In 1953, Toronto's Royal Canadian Legion Branch 360 voted to make Konowal its patron, which was officially confirmed during a Remembrance Day dinner held in Toronto on 7 November. And Konowal received yet another distinction when he participated in a ceremony marking the 100th anniversary of the institution of the Victoria Cross, held in London in 1956. Too poor to travel to England on his own resources -- even though Ottawa offered to cover the actual transportation costs -- Konowal turned to his fellow Ukrainian Canadian veterans for help. With the financial assistance of Ukrainian Canadian branches of The Royal Canadian Legion he was able to go overseas. On 17 May 1956 he wrote to the president of Branch 360, Mr. Stephen Pawluk, to thank all those who helped make that trip possible:
Please be kind enough to extend
my thanks to every Ukrainian
Canadian Legion Branch ... I was very
surprised and I was not expecting that
much. I knew I had friends amongst
the Ukrainian people but I never
thought they could do so much for a
poor fellow like me.
On 25 June 1956 Konowal joined 300 other Victoria Cross winners from around the world at a formal tea party at Westminster Hall hosted by the British Prime Minister, Sir Anthony Eden. On 26 June he participated in a march-past at Hyde Park, reviewed by Her Majesty Queen Elizabeth II and Prince Philip, followed by an afternoon garden party. In a photograph taken at the time Konowal is shown at centre of the front rank of Canadian Victoria Cross winners, a hero among heroes.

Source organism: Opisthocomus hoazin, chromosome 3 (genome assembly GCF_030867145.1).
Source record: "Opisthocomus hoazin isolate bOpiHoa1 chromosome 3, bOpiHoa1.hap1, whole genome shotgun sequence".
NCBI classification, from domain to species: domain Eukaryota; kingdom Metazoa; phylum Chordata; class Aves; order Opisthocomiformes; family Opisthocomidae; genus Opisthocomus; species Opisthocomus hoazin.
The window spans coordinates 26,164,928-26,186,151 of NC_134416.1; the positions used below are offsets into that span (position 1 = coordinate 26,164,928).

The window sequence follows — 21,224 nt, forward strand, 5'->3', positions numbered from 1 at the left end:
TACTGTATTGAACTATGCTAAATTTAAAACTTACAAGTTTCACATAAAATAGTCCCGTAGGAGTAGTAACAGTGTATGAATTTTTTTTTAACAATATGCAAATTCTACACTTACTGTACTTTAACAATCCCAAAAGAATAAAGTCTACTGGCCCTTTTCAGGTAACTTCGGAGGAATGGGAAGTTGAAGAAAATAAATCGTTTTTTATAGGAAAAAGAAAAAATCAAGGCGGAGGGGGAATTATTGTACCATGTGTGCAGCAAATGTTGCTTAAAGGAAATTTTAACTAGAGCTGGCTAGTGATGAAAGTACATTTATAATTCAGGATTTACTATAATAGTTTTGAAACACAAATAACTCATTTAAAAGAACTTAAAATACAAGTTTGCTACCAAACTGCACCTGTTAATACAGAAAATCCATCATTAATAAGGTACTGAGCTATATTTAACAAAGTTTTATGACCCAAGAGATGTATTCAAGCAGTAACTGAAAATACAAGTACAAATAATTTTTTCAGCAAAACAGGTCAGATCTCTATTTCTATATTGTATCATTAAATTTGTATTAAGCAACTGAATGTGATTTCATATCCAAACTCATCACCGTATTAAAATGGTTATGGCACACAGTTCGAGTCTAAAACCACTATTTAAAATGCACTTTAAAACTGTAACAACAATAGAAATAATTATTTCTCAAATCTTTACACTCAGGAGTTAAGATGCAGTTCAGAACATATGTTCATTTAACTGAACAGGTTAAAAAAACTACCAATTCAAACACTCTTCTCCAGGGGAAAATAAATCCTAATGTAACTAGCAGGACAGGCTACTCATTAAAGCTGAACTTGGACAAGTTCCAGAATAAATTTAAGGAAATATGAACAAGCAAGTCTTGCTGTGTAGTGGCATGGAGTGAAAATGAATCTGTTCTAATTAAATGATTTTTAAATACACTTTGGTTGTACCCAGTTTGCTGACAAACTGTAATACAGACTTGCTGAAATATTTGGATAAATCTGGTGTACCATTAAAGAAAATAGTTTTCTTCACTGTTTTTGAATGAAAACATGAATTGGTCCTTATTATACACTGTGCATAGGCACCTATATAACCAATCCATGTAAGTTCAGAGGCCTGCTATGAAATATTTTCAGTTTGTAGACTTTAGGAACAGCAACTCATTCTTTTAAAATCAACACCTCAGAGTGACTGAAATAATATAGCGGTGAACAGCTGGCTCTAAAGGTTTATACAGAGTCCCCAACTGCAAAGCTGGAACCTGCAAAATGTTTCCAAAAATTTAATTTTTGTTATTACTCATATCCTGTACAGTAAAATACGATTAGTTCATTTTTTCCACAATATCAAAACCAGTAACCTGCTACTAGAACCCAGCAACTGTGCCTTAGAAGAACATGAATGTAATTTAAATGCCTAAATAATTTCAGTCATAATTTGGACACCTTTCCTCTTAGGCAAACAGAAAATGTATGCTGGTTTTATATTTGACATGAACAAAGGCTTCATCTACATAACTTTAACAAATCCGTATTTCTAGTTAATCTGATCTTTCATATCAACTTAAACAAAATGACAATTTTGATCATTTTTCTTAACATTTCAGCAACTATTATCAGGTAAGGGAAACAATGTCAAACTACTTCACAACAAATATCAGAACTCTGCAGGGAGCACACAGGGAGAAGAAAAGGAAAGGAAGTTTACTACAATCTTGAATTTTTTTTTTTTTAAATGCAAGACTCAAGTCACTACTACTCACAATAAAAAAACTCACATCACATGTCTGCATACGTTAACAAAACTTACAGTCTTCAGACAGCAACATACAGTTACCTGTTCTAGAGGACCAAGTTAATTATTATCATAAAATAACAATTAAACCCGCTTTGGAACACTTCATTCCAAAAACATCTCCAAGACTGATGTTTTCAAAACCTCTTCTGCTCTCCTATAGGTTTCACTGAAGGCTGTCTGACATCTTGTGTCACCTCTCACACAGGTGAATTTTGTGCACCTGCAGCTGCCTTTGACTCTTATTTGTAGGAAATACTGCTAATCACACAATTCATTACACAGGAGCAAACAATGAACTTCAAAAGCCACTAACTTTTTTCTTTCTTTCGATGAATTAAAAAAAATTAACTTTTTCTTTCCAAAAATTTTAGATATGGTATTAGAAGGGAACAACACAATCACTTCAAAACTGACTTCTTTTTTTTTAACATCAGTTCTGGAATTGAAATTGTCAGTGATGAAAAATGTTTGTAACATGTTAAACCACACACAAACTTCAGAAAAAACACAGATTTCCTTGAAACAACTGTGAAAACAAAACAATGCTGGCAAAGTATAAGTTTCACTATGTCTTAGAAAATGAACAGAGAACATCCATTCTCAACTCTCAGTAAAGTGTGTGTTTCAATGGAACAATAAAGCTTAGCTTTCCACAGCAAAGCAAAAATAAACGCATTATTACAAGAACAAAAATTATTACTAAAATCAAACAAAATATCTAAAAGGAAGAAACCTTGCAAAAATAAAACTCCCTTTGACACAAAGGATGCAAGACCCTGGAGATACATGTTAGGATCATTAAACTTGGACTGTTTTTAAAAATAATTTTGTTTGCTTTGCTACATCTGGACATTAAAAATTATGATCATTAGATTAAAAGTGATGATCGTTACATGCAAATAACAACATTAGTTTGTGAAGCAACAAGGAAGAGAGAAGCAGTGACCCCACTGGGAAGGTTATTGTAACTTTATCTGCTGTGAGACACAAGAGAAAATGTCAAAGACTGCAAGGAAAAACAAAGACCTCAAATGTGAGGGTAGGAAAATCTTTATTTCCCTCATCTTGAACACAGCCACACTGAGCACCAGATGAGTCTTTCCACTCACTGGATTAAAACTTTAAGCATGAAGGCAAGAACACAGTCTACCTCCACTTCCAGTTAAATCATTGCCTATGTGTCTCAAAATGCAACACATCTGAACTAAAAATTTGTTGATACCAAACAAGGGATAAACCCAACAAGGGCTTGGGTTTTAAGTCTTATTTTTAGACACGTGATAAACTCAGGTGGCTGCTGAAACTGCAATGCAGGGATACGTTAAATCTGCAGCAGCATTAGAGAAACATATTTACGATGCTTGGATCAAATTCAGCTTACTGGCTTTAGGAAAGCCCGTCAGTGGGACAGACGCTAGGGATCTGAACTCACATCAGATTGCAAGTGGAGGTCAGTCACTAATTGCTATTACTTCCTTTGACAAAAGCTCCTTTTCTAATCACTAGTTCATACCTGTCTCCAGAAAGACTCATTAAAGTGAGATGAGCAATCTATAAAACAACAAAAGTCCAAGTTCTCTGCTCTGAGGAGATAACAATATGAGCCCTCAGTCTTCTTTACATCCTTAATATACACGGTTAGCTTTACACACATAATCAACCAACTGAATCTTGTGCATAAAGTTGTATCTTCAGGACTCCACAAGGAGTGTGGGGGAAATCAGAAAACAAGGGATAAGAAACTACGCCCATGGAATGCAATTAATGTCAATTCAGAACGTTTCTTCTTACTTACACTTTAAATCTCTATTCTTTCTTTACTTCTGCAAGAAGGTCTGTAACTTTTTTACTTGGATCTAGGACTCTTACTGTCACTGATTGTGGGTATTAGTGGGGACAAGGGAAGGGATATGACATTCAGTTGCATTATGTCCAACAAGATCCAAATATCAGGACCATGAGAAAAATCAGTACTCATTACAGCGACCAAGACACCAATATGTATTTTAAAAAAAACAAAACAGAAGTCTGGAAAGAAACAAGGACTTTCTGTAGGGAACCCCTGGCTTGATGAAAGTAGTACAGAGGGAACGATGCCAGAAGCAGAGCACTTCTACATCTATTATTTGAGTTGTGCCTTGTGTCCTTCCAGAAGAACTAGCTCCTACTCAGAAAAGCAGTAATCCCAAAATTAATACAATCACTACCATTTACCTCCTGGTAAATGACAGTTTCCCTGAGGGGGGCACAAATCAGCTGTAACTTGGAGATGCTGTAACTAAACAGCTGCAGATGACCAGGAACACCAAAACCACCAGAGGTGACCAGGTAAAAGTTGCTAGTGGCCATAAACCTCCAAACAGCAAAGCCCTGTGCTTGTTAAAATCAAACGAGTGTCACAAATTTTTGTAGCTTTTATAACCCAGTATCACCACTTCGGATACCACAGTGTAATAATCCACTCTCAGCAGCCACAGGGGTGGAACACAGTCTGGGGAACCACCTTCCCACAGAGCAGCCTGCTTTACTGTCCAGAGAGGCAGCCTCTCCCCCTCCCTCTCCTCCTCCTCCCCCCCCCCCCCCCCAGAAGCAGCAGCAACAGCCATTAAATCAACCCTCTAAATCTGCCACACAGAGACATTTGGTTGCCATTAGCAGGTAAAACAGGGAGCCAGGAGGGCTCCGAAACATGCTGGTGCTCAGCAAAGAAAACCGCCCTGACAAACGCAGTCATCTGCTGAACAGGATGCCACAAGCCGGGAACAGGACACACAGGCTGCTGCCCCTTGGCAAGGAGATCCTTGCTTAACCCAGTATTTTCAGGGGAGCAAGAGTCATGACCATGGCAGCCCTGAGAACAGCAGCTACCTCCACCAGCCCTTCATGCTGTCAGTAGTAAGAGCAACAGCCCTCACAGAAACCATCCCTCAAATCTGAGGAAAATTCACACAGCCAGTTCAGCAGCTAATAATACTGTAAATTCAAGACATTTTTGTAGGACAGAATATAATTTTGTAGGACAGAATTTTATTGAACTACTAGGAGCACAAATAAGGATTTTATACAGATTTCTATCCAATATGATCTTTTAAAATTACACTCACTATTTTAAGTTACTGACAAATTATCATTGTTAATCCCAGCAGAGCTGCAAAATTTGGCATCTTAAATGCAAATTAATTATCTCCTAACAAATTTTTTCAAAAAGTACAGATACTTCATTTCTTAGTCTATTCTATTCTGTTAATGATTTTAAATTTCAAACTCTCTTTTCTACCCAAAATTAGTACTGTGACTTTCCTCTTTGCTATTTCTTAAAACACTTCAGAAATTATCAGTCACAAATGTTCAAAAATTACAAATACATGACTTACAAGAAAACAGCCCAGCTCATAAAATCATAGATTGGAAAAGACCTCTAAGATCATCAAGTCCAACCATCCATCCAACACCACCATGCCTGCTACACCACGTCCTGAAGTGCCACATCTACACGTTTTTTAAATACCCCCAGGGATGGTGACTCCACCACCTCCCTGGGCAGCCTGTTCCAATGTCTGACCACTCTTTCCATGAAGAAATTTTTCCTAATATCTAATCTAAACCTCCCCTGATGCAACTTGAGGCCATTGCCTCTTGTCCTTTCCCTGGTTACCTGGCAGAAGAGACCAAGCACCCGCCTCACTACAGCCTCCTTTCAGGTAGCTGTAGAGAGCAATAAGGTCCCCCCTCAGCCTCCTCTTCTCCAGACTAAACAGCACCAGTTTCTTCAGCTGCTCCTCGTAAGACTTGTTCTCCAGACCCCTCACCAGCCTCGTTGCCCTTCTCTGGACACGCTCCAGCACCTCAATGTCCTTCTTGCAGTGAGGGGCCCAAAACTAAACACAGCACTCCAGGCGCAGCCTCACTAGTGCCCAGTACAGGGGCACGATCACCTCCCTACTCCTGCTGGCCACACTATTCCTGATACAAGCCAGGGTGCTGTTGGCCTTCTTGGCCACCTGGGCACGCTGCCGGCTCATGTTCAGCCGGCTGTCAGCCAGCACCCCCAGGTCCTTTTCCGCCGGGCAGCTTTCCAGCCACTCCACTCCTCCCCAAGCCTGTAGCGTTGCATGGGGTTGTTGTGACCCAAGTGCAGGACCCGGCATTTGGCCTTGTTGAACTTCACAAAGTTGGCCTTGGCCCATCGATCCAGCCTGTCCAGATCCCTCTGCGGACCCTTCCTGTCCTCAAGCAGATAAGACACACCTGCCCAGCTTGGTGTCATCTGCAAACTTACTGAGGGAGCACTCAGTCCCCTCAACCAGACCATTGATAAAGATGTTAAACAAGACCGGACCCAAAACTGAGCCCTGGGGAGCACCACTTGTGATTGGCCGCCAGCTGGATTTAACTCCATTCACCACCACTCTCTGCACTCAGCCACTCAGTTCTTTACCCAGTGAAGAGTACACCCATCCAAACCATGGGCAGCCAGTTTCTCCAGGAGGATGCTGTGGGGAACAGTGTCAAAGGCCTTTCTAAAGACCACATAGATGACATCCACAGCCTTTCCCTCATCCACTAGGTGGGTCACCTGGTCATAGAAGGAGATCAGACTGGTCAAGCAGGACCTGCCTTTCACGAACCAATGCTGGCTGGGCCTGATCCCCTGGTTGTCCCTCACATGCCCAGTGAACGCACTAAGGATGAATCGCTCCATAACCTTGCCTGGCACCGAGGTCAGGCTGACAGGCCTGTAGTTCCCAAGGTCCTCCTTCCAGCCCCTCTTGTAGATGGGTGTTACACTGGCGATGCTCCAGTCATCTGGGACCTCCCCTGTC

Filip Konowal died on 3 June 1959, aged 72. His Victoria Cross and other medals were entrusted to Mr. G.R. Bohdan Panchuk, a Ukrainian Canadian veteran who had served with the R.C.A.F. during the Second World War and had become a leading member of the Ukrainian Canadian Veteran's Association. These medals were eventually acquired by the Canadian War Museum, where they remain to this day.  Konowal was buried from the St. John the Baptist Ukrainian Catholic Church, with full military honours by his regiment, in Lot 502, Section A, at the Notre Dame Cemetary, in Ottawa. His wife, who died at age 86, was buried beside him on 3 March 1987.